The history of everyday life (Alltagsgeschichte), or social history (Sozialgeschichte), guides some of my research. Broadly speaking, I am interested in the experiences of everyday people as they navigate and engage with different environments, in Germany, and throughout its empires. I do so namely by concentrating on specific case studies, or micro-histories, embedded within broader narratives. For my dissertation now book publication I analyzed constructions of supposed young delinquents within the urban spaces of Munich.
History of Youth and Urban History
My dissertation and book focus on social constructions of youth in Munich between 1942 and 1973. It traces images or representations of young people, including the delinquent boy (der verwahrloste Junge), rowdies (Halbstarke), and teenagers. I argue that youth is not merely a construction but also a tool of social control. Whereas this emphasis closely follows Michel Foucault’s understanding of the “benefits of illegality” (Discipline and Punish), my analysis also draws on urban history and theoretical concepts like Stanley Cohen’s “moral panics.” An article based on my research appeared in the Journal for the History of Childhood and Youth in spring 2013. My book titled Coming of Age: Constructing and Controlling Youth in Munich, 1942-1973 was published in May 2016, and the introduction is available online; I was also able to discuss it in more detail for the New Books in History podcast. Overall, the book has been received positively – and the paperback version is scheduled for publication in July 2020.
“This is a strong contribution to the (still under-researched) post-war history of West Germany, one that also provides fresh insights into the histories of European youth and Cold War cultural politics. It transcends traditional markers of German history such as Stunde Null, moving from a ‘generational’ approach to one more rooted in the everyday history of youth.” [Alan McDougall, University of Guelph, backcover]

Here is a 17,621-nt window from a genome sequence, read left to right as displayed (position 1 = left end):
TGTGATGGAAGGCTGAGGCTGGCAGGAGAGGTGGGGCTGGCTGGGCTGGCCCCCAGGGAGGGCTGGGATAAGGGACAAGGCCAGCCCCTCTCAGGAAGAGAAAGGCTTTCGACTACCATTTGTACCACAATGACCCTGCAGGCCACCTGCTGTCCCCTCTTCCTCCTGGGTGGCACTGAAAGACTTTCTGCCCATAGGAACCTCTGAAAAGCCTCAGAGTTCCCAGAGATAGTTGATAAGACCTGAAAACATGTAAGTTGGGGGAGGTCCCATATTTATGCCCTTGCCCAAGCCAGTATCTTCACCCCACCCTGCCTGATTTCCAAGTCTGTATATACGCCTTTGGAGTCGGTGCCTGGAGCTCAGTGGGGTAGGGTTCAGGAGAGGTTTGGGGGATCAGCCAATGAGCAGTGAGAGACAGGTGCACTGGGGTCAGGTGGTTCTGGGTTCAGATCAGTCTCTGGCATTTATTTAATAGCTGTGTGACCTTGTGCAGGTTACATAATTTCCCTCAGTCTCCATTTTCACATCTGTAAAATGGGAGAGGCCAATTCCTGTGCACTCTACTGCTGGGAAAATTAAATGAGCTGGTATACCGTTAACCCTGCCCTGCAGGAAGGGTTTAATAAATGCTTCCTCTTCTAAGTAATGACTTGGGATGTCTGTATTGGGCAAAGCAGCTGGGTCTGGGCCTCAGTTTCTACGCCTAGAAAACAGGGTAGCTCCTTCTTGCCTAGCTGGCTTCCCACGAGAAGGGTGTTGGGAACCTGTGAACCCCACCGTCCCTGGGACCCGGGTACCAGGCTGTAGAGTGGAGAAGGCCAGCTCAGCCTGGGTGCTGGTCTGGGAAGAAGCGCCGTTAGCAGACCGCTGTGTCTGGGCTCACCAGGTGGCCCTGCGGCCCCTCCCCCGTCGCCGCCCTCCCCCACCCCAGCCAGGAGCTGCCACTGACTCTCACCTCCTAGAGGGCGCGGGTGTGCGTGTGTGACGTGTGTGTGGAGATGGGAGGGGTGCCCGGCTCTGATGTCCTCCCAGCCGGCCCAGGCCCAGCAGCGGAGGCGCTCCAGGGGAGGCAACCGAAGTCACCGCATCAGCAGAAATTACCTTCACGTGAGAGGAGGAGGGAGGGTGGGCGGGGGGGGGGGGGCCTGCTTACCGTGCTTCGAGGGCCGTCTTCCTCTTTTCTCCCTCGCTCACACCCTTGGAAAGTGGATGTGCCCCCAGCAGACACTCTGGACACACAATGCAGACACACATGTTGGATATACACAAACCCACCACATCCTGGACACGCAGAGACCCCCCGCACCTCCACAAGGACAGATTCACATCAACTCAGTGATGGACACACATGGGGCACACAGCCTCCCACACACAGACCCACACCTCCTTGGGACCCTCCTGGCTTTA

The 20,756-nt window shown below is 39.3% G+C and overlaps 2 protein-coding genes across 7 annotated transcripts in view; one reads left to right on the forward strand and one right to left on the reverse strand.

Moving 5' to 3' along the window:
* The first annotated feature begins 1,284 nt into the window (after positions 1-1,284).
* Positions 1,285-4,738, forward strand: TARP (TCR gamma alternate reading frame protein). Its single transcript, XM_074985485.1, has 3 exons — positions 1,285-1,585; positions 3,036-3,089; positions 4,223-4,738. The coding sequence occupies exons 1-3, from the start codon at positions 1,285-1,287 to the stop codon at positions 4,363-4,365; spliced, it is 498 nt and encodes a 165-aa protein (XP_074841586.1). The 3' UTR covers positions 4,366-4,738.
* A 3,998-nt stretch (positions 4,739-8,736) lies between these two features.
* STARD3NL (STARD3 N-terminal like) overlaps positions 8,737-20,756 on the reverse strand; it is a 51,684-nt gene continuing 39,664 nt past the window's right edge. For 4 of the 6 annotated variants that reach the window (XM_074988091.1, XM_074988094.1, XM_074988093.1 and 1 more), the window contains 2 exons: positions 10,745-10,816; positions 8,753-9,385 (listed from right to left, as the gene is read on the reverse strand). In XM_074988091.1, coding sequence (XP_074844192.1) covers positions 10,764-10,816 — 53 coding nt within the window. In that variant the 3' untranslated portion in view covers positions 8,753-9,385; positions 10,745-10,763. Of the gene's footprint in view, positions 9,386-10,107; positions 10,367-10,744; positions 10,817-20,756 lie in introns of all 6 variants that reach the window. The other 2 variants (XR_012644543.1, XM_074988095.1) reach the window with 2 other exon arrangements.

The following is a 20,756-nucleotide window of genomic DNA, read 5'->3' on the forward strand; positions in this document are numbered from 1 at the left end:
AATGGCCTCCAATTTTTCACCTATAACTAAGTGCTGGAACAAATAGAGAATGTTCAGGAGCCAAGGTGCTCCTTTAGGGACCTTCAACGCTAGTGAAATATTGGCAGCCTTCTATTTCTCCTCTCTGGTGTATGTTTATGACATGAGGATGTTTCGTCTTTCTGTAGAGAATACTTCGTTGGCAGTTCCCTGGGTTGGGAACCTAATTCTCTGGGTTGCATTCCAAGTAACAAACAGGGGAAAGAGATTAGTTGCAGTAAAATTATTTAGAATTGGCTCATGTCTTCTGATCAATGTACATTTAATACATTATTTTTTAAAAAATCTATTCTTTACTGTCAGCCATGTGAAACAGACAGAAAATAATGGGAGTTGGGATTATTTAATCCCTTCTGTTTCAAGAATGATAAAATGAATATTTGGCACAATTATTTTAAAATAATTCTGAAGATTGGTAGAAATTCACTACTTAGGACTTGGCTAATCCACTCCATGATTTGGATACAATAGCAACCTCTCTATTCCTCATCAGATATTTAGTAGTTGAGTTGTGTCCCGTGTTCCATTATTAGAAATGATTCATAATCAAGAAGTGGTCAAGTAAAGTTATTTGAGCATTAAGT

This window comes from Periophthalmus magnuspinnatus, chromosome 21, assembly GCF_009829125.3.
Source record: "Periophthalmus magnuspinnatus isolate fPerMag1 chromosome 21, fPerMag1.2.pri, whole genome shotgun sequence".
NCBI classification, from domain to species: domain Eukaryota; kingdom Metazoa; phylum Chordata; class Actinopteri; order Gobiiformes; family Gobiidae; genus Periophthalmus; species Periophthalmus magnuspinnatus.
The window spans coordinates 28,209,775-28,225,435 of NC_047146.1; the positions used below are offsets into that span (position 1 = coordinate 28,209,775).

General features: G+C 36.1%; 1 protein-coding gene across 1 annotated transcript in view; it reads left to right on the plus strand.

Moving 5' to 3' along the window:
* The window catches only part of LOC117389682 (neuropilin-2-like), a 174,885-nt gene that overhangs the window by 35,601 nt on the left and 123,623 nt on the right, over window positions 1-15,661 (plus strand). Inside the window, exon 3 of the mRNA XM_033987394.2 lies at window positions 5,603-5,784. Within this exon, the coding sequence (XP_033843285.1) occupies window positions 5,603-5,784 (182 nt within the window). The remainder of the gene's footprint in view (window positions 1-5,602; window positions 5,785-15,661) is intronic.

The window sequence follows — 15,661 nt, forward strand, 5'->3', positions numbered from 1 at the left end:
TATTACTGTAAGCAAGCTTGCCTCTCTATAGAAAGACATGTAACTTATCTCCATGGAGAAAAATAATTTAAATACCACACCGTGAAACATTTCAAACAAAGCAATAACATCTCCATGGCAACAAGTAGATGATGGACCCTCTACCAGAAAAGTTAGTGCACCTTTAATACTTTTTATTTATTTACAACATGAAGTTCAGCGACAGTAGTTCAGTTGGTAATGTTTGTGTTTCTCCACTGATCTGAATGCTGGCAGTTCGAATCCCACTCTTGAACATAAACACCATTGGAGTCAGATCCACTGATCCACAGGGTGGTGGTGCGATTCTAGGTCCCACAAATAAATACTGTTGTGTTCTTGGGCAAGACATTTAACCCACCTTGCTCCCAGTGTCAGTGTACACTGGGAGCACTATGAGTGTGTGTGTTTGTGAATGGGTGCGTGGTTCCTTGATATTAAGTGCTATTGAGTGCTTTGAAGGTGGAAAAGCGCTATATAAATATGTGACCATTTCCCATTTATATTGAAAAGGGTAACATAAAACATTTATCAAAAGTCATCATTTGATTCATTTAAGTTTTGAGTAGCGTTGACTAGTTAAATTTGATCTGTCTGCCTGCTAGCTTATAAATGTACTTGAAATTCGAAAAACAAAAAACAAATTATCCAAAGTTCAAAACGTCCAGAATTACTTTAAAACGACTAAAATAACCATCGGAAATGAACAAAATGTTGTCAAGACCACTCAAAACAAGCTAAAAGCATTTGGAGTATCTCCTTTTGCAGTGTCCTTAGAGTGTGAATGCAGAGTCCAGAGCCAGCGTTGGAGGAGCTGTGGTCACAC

“….Kalb’s work does a remarkable job of balancing the views of authority figures and young people.” [Choice]
“Kalb’s creativity in examining how youth were designated as lawbreakers, black marketeers, and bohemian rowdies offers a glimpse into larger conversations about postwar society and the return of stability.” [Central European History]
“…and makes for some solid cultural history” [International Social Science Review]
Since the publication of my book in 2016 I have stayed engaged in this field – though it has arguably taken a backseat to my more recent research project. Apart from some conference presentations, I published a short vignette titled “‘Gammler,’ Juvenile Delinquency, and Moral Panics 1960s West Germany” in the online journal Europe Now in 2019. In this piece, I focus on the so-called Gammler wandering youth throughout postwar West Germany. I am thus expanding my analysis to reach beyond Munich. In the future, I might return to such work as I remain intrigued by migrating youth, discussions around delinquency, and youth culture.